Joint tenancy is an option most often used by business partners, or couples, in order to share assets. The full legal name is "joint tenancy with rights of survivorship," or JTWROS. It simply means that both parties share possession of the assets and, in the event one individual passes away, the other will continue to own the asset.

Which Assets can be Shared?

Joint tenancy is possible for any property, including personal property and financial property. For example, brokerage accounts and bank accounts can all be owned through joint tenancy. Retirement accounts are an exception because of their unique tax status; if you would like to add a second beneficiary to a retirement account, the process is separated from a standard joint tenancy.

Why elect Joint Tenancy?

When you have an effective joint tenancy in place, each individual in a partnership can access assets without any hinderance. This means either a husband or a wife, for example, could execute a trade. Joint tenancy also helps avoid the process of probate when an individual dies. Since another party already has legal control of accounts or property, there is no need to go about the process of restructuring ownership.

Advantages and Disadvantages of Joint Tenancy

Joint tenancy allows two individuals to share ownership of assets. For example, business partners or spouses could both own bank accounts, brokerage accounts and real property. There are many reasons to enter a joint tenancy, but all of these advantages come with a few risks.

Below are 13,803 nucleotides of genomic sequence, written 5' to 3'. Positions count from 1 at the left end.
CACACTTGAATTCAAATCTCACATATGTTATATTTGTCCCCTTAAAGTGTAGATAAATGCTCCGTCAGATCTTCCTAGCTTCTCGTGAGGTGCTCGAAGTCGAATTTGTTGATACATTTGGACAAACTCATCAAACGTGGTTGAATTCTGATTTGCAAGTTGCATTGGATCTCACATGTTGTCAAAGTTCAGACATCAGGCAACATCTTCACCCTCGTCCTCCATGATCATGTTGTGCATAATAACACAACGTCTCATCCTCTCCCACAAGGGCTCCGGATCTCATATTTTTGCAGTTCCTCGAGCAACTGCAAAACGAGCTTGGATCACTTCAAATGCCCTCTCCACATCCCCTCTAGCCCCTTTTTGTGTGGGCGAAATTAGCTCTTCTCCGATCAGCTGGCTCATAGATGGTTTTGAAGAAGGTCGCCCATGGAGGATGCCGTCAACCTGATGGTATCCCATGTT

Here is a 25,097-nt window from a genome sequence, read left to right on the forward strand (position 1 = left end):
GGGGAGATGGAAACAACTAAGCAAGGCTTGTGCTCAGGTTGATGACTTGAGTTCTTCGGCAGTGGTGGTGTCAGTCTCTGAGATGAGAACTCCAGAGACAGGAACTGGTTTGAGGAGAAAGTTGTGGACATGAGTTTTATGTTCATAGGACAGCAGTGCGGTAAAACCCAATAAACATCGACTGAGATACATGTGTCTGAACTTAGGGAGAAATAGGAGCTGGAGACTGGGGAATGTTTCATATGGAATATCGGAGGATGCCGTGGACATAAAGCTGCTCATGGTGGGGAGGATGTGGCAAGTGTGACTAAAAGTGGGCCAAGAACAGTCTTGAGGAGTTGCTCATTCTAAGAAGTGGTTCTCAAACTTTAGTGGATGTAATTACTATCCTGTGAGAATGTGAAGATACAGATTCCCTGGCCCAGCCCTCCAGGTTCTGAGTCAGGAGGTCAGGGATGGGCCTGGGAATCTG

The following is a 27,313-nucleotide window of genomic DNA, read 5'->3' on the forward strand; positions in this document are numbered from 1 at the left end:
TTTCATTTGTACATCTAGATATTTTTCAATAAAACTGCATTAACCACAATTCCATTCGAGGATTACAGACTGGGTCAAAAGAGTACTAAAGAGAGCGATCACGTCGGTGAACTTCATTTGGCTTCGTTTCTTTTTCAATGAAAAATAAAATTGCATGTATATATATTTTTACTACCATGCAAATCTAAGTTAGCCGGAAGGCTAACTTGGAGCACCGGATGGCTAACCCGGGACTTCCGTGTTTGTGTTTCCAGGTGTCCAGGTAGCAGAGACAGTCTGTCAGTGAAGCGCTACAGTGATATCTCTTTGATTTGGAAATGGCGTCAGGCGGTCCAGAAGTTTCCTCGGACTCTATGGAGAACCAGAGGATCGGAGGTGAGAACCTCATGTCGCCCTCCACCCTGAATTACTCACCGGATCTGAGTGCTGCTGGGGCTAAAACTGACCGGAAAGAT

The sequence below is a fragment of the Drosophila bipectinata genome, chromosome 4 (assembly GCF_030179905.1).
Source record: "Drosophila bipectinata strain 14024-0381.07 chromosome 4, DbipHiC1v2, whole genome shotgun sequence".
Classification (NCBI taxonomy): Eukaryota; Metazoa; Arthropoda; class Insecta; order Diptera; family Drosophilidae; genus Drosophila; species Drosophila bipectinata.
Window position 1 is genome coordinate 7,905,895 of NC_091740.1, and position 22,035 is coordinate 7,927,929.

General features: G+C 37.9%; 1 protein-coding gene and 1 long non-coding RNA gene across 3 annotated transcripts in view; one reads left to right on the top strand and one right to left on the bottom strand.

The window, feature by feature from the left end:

The primary advantage of a joint tenancy occurs when one individual dies. Ownership of the asset passes seamlessly to the other tenant, and no probate or legal process will be involved. While both parties are living, joint tenancy allows them equal access and control to assets. For example, if one owner is traveling and cannot access a bank account, the other owner can carry out essential functions.


Joint tenancy is literally sharing ownership. Once it occurs, it is difficult to divide the assets should a separation occur in the future. You must trust your partner in order to share ownership as well. If your business partner carries out a transaction without your approval, you have no authority to change the event. Further, if you pass away, the surviving tenant has complete control over the assets. They can sell, bequeath or do what they decide is individually beneficial.

Does a will or trust have any control over joint tenancy?

Joint tenancy occurs outside of a will or trust. Once you establish joint tenancy over an asset, you do not have authority to change ownership of that asset in the future without the other tenant's approval. For example, if you own a brokerage account with joint tenancy, it will pass to the other tenant after your death, even if you give other instructions in your will. However, if you and the other tenant have a joint will and are both deceased, then the instructions in your will can take precedence. In this case, both tenants have given their permission.

What are the capital gains problems with joint tenancy?

Assets owned under joint tenancy are subject to capital gains if they appreciate in value. Capital gains tax is charged on income earned through investments, and though the rate is different from other income taxes, it is still party based and based on an individual's income level. When an asset is owned by more than one party in a joint tenancy, the incomes of those two parties may be different. The capital gain is divided up based on a percentage of ownership in the property, and each party pays his or her respective capital gains tax. This can be favorable or unfavorable based on your individual circumstances.

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